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Store owners in Minneapolis are boarding up ahead of the Derek Chauvin murder-trial verdict, fearing potential unrest

george floyd derek chauvin trial
Law enforcement stands guard as crews remove artwork from temporary fencing outside the Hennepin County Government Center on April 2, 2021 in Minneapolis, Minnesota.

  • Businesses in Minneapolis are preparing for the Derek Chauvin murder-trial verdict.
  • Fearing unrest, some restaurant and store owners are boarding up their premises.
  • An owner of a dry cleaners told the New York Times he’d cleared out his store.
  • See more stories on Insider’s business page.

Stores and restaurants in Minneapolis are preparing for potential unrest as they await the verdict in the Derek Chauvin murder trial.

Chauvin, a 45-year-old former police officer, is accused of killing George Floyd in May 2020. Floyd died after Chauvin kneeled on his body for 9 minutes and 29 seconds. Chauvin has pleaded not guilty to charges of second-degree unintentional murder, third-degree murder, and second-degree manslaughter.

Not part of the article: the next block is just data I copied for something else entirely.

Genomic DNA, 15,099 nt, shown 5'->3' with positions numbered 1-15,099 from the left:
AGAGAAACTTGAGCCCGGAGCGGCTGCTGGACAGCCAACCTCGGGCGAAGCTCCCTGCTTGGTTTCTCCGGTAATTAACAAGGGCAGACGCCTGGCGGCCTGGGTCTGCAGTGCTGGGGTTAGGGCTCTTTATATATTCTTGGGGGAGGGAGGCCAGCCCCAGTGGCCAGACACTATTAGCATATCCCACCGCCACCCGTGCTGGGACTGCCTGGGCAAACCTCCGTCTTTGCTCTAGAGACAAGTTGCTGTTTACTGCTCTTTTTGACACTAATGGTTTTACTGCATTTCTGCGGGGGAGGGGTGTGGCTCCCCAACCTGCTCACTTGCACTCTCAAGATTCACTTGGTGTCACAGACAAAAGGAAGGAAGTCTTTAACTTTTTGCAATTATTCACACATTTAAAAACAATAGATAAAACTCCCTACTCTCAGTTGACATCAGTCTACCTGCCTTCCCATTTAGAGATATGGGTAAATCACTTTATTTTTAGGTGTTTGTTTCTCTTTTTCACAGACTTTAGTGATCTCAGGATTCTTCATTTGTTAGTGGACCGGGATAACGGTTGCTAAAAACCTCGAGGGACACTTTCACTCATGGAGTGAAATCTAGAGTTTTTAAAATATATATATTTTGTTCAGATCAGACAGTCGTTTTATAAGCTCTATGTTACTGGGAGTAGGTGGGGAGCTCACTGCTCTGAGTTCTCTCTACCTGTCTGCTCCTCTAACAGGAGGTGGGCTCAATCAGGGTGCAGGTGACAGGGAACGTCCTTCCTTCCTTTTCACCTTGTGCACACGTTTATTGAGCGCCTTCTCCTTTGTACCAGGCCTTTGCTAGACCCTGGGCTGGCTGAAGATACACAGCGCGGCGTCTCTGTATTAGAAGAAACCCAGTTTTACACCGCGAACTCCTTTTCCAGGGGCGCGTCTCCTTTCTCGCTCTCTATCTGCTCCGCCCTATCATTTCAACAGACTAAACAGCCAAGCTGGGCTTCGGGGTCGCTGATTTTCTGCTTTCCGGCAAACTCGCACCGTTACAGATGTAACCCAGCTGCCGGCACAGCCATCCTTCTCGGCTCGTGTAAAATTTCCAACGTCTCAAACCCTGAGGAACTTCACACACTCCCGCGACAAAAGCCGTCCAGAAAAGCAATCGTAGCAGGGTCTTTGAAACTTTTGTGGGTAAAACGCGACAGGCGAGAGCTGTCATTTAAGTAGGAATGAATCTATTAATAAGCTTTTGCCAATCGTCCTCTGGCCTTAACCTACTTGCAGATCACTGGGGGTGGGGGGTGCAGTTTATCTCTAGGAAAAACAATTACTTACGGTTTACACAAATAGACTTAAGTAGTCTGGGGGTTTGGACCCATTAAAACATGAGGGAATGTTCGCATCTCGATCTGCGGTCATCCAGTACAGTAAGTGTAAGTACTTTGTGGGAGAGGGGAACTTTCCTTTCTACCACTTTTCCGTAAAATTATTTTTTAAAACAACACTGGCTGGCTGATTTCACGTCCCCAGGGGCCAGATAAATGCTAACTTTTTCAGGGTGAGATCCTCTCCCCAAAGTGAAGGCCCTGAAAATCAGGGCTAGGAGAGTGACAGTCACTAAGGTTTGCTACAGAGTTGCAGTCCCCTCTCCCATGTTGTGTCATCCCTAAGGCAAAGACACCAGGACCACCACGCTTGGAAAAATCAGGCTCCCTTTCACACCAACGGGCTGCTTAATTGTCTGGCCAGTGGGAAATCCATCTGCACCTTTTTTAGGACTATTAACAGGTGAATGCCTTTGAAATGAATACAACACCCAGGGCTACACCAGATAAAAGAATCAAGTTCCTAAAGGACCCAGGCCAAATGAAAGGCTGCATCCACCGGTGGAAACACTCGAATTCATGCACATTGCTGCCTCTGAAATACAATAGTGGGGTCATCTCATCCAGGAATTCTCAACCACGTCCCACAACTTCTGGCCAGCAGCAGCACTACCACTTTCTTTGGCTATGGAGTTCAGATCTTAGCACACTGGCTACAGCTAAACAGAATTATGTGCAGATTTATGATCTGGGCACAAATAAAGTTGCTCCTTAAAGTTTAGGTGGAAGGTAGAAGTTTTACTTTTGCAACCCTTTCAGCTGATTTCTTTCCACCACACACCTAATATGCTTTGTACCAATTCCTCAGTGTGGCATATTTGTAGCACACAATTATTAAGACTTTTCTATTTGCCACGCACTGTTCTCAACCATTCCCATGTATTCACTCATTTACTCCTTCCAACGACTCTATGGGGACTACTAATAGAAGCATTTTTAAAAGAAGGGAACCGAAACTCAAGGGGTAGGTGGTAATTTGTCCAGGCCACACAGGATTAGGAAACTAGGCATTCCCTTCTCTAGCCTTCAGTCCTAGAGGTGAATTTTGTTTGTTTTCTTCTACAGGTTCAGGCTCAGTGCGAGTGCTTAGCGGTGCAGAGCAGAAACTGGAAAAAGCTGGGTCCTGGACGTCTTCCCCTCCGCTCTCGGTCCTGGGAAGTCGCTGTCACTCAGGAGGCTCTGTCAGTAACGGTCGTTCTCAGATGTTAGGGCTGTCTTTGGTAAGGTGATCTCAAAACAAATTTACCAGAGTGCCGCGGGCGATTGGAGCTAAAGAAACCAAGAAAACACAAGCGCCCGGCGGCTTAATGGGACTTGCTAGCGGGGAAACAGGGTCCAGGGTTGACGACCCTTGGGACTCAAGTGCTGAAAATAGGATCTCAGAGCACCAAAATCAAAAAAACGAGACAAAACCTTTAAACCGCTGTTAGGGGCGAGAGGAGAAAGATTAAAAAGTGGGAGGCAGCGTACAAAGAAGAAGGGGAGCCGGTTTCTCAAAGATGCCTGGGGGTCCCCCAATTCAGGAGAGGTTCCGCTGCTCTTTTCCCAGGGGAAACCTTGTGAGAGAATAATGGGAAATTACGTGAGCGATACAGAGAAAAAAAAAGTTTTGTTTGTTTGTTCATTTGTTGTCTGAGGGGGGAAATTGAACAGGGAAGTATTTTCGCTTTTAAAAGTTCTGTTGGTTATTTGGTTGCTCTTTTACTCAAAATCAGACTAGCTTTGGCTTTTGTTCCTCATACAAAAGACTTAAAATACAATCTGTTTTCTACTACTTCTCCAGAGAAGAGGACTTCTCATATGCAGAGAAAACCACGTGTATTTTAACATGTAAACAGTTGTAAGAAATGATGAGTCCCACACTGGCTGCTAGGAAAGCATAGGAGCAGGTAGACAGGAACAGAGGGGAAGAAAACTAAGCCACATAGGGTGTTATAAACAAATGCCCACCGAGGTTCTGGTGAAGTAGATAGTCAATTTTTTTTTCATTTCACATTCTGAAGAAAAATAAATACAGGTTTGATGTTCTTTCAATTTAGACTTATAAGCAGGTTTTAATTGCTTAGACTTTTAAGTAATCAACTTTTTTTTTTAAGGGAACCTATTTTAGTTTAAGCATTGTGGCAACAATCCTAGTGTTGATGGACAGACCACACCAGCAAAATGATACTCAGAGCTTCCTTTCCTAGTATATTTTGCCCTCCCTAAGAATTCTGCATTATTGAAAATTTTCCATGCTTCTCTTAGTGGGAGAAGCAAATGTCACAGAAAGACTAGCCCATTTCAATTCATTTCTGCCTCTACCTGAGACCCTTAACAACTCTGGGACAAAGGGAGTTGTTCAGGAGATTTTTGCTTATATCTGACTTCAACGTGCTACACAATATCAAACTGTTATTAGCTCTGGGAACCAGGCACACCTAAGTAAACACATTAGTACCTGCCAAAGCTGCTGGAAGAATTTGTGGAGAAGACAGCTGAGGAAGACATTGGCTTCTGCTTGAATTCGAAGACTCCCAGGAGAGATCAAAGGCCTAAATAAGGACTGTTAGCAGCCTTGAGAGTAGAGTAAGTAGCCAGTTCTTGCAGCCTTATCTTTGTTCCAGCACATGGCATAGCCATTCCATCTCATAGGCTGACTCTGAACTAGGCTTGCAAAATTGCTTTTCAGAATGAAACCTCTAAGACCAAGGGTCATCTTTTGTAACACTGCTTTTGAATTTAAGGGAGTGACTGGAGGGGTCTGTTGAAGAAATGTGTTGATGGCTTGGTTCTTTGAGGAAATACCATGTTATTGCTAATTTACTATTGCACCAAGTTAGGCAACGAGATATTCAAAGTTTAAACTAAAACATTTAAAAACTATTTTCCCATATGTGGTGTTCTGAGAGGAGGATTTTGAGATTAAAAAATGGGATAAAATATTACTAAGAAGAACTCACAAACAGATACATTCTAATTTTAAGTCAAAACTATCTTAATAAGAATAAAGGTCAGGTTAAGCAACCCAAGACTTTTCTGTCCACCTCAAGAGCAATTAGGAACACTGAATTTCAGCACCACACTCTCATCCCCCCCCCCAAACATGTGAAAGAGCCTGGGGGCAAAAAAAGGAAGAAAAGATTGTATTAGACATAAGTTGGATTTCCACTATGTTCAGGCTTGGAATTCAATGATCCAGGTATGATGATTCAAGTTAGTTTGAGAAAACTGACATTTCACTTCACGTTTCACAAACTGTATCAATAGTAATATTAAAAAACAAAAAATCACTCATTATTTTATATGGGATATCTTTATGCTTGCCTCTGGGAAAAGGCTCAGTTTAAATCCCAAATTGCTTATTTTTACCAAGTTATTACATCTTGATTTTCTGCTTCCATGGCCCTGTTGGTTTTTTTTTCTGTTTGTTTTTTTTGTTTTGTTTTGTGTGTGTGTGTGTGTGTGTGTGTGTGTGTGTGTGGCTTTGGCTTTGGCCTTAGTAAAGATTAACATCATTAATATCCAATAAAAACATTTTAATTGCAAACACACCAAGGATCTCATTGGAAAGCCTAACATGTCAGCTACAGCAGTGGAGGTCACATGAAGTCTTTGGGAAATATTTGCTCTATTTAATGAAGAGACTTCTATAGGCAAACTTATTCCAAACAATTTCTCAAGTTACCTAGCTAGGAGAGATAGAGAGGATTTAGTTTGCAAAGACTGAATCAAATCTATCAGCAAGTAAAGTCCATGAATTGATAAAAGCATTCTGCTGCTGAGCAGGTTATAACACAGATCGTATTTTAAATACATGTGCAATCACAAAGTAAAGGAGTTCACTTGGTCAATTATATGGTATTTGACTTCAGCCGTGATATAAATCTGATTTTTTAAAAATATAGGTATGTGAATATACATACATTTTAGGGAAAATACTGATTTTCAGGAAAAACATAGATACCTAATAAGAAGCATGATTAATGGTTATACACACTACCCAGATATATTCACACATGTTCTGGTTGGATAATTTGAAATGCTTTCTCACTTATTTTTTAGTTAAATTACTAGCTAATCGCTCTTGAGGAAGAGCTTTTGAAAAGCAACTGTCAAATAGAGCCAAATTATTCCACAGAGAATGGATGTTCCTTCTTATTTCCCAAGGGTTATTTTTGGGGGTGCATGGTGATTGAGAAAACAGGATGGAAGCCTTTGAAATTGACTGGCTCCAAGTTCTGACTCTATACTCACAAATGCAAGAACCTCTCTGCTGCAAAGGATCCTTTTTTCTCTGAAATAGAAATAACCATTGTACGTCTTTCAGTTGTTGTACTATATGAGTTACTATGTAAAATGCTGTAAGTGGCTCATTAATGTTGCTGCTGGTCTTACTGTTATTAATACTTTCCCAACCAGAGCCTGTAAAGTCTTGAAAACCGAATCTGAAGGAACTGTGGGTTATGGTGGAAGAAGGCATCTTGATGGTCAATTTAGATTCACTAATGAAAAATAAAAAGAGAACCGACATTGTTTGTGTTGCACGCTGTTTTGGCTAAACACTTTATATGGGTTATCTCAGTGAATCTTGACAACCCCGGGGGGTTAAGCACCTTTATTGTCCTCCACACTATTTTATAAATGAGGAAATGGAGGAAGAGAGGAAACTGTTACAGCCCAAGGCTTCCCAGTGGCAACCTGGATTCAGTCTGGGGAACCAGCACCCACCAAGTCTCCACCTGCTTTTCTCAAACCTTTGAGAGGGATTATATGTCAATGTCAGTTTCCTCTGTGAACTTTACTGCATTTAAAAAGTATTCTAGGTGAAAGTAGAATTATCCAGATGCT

The jury heard closing arguments of the trial on Monday. The verdict could arrive this week.

Floyd’s death triggered months-long protests over racism and police brutality in the US and worldwide. Some stores, including in Minneapolis, were damaged or looted, and now some business owners in the city are preempting possible unrest after the Chauvin verdict by boarding up or emptying their stores.